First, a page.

Fifty-one percent of law firms and 60 percent of corporations are using Alternative Legal Service Providers (ALSPs) in at least one service category with an additional 21 percent of law firms and 14 percent of corporations planning to use an alternative legal service provider in the next year.
The findings from a new study released by Thomson Reuters, Georgetown Law & Oxford Saïd Business School also showed that specialised expertise, not cost, was often the key driver.
For law firms, access to specialised expertise not available in-house was the most commonly cited reason for ALSP use. For some uses, meeting peak demand without having to increase permanent headcount was also rated as more important than cost in driving ALSP use.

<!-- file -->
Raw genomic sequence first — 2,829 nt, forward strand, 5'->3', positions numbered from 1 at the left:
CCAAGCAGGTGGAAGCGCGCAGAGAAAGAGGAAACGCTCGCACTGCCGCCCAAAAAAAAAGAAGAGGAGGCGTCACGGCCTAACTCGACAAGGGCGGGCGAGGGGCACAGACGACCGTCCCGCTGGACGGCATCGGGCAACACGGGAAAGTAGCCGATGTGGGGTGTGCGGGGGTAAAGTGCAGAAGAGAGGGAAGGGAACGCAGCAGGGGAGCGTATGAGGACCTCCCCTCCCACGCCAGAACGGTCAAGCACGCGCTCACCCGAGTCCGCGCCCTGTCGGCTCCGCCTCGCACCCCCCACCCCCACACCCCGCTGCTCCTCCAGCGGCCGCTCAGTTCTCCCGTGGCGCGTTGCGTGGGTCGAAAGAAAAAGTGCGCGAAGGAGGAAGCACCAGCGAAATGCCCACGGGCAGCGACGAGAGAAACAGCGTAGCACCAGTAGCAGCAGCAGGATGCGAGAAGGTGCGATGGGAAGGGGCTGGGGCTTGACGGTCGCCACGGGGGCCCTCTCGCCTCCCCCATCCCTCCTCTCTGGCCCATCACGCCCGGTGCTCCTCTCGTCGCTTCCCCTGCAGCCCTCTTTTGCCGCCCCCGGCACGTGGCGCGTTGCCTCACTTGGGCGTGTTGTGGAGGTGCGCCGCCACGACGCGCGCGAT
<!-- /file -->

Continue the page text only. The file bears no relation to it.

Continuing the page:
Similarly, for corporations, access to specialised expertise, not available in-house, as frequently cited as the primary reason for using ALSPs, rather than cost.
According to the study, corporations are most likely to use ALSPs for regulatory & compliance services (29%) and specialised legal services not available in-house (21%) while law firms most commonly use ALSPs for litigation-related projects, including e-discovery (34%), document review (31%) and investigative support (29%).
Alternative Legal Service Providers: The Newest Segment of a Changing Legal Market conducted by Thomson Reuters Legal Executive Institute, The Center for the Study of the Legal Profession at Georgetown University Law Center and Saïd Business School at the University of Oxford surveyed more than 800 law firms and corporations - primarily US-based and included many with international and global operations.
Eric Laughlin, Managing Director, Thomson Reuters Legal Managed Services, said: “The report shows there are tremendous opportunities for growth not only for ALSPs, but also for law firms, who can use – and are using – ALSPs as partners to expand their business.”